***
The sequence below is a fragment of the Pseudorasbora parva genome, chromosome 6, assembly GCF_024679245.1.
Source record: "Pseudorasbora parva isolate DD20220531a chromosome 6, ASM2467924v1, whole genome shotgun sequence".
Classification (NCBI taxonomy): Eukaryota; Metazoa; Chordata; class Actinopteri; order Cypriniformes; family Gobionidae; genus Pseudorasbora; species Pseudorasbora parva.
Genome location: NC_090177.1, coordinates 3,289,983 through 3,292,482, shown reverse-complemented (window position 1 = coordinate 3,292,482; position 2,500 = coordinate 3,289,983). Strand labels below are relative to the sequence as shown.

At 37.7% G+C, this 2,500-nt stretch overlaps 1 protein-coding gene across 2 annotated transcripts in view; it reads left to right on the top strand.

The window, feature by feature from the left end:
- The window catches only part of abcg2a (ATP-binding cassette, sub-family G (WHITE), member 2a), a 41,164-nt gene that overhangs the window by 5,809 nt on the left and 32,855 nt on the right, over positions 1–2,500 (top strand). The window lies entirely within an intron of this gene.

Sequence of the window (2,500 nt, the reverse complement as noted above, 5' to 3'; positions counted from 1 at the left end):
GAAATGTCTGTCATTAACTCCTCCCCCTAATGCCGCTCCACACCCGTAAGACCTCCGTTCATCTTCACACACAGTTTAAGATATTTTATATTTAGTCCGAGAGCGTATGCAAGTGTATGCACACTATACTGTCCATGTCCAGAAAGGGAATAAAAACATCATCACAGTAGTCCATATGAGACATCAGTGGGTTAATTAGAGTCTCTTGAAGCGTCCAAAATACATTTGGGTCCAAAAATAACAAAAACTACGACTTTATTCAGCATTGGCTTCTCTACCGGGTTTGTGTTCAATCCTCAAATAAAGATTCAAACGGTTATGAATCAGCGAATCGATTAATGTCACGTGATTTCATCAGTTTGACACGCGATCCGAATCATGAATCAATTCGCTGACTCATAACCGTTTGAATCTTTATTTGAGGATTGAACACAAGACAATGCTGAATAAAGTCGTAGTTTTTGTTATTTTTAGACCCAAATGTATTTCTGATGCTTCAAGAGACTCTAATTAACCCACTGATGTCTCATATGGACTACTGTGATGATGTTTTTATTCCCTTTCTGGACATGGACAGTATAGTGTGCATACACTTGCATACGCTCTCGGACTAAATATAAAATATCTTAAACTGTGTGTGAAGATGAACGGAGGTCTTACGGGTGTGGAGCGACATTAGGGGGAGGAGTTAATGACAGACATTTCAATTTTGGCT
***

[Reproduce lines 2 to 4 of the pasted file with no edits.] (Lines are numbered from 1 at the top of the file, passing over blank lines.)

Source record: "Pseudorasbora parva isolate DD20220531a chromosome 6, ASM2467924v1, whole genome shotgun sequence".
Classification (NCBI taxonomy): Eukaryota; Metazoa; Chordata; class Actinopteri; order Cypriniformes; family Gobionidae; genus Pseudorasbora; species Pseudorasbora parva.
Genome location: NC_090177.1, coordinates 3,289,983 through 3,292,482, shown reverse-complemented (window position 1 = coordinate 3,292,482; position 2,500 = coordinate 3,289,983). Strand labels below are relative to the sequence as shown.